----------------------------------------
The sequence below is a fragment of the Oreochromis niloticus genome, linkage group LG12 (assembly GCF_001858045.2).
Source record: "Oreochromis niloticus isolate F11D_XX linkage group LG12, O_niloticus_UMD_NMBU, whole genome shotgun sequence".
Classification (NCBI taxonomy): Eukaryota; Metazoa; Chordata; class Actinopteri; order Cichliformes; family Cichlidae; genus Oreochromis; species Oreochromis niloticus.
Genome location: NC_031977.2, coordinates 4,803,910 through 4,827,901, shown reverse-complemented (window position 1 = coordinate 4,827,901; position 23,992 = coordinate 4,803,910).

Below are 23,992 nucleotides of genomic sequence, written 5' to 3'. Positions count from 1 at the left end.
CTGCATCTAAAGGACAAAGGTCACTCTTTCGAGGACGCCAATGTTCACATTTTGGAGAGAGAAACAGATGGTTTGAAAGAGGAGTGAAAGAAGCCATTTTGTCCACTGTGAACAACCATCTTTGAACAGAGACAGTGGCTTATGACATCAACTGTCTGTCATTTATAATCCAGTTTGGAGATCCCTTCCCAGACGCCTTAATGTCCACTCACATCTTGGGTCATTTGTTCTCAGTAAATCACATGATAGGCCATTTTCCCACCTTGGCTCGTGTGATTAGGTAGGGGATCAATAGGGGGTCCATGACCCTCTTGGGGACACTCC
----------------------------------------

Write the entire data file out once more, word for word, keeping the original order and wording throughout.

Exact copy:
The sequence below is a fragment of the Oreochromis niloticus genome, linkage group LG12 (assembly GCF_001858045.2).
Source record: "Oreochromis niloticus isolate F11D_XX linkage group LG12, O_niloticus_UMD_NMBU, whole genome shotgun sequence".
Classification (NCBI taxonomy): Eukaryota; Metazoa; Chordata; class Actinopteri; order Cichliformes; family Cichlidae; genus Oreochromis; species Oreochromis niloticus.
Genome location: NC_031977.2, coordinates 4,803,910 through 4,827,901, shown reverse-complemented (window position 1 = coordinate 4,827,901; position 23,992 = coordinate 4,803,910).

Below are 23,992 nucleotides of genomic sequence, written 5' to 3'. Positions count from 1 at the left end.
CTGCATCTAAAGGACAAAGGTCACTCTTTCGAGGACGCCAATGTTCACATTTTGGAGAGAGAAACAGATGGTTTGAAAGAGGAGTGAAAGAAGCCATTTTGTCCACTGTGAACAACCATCTTTGAACAGAGACAGTGGCTTATGACATCAACTGTCTGTCATTTATAATCCAGTTTGGAGATCCCTTCCCAGACGCCTTAATGTCCACTCACATCTTGGGTCATTTGTTCTCAGTAAATCACATGATAGGCCATTTTCCCACCTTGGCTCGTGTGATTAGGTAGGGGATCAATAGGGGGTCCATGACCCTCTTGGGGACACTCC